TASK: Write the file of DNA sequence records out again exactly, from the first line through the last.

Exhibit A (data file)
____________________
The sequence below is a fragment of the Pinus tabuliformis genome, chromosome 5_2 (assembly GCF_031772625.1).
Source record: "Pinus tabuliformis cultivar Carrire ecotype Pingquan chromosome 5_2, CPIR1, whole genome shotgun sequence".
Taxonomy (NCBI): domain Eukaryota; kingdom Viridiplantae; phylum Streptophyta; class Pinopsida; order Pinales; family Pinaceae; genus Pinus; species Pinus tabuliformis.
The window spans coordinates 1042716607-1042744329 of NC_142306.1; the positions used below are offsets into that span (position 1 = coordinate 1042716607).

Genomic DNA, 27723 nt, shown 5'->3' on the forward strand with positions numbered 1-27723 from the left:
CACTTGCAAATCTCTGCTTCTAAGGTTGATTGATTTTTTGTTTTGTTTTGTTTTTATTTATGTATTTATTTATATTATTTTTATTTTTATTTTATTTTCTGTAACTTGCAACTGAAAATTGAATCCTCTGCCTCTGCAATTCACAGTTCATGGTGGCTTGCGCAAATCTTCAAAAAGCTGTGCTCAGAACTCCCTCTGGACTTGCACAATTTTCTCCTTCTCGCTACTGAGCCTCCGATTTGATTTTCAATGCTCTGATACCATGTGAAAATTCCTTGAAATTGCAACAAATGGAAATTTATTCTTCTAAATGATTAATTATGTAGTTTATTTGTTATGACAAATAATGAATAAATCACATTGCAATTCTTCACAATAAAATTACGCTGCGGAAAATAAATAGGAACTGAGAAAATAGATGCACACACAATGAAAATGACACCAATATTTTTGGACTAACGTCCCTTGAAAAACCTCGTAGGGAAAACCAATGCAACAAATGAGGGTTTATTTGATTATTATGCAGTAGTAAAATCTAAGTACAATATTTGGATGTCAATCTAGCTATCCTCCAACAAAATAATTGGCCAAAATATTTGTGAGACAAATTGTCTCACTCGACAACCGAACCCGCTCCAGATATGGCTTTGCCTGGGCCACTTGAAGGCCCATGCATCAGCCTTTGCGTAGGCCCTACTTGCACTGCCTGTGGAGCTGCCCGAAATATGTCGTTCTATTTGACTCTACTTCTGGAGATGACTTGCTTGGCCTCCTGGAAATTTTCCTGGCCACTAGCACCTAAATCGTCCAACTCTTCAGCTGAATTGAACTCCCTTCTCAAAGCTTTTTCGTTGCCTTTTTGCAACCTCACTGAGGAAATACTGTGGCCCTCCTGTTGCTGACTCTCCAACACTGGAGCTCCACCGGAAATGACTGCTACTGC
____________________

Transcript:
The sequence below is a fragment of the Pinus tabuliformis genome, chromosome 5_2 (assembly GCF_031772625.1).
Source record: "Pinus tabuliformis cultivar Carrire ecotype Pingquan chromosome 5_2, CPIR1, whole genome shotgun sequence".
Taxonomy (NCBI): domain Eukaryota; kingdom Viridiplantae; phylum Streptophyta; class Pinopsida; order Pinales; family Pinaceae; genus Pinus; species Pinus tabuliformis.
The window spans coordinates 1042716607-1042744329 of NC_142306.1; the positions used below are offsets into that span (position 1 = coordinate 1042716607).

Genomic DNA, 27723 nt, shown 5'->3' on the forward strand with positions numbered 1-27723 from the left:
CACTTGCAAATCTCTGCTTCTAAGGTTGATTGATTTTTTGTTTTGTTTTGTTTTTATTTATGTATTTATTTATATTATTTTTATTTTTATTTTATTTTCTGTAACTTGCAACTGAAAATTGAATCCTCTGCCTCTGCAATTCACAGTTCATGGTGGCTTGCGCAAATCTTCAAAAAGCTGTGCTCAGAACTCCCTCTGGACTTGCACAATTTTCTCCTTCTCGCTACTGAGCCTCCGATTTGATTTTCAATGCTCTGATACCATGTGAAAATTCCTTGAAATTGCAACAAATGGAAATTTATTCTTCTAAATGATTAATTATGTAGTTTATTTGTTATGACAAATAATGAATAAATCACATTGCAATTCTTCACAATAAAATTACGCTGCGGAAAATAAATAGGAACTGAGAAAATAGATGCACACACAATGAAAATGACACCAATATTTTTGGACTAACGTCCCTTGAAAAACCTCGTAGGGAAAACCAATGCAACAAATGAGGGTTTATTTGATTATTATGCAGTAGTAAAATCTAAGTACAATATTTGGATGTCAATCTAGCTATCCTCCAACAAAATAATTGGCCAAAATATTTGTGAGACAAATTGTCTCACTCGACAACCGAACCCGCTCCAGATATGGCTTTGCCTGGGCCACTTGAAGGCCCATGCATCAGCCTTTGCGTAGGCCCTACTTGCACTGCCTGTGGAGCTGCCCGAAATATGTCGTTCTATTTGACTCTACTTCTGGAGATGACTTGCTTGGCCTCCTGGAAATTTTCCTGGCCACTAGCACCTAAATCGTCCAACTCTTCAGCTGAATTGAACTCCCTTCTCAAAGCTTTTTCGTTGCCTTTTTGCAACCTCACTGAGGAAATACTGTGGCCCTCCTGTTGCTGACTCTCCAACACTGGAGCTCCACCGGAAATGACTGCTACTGC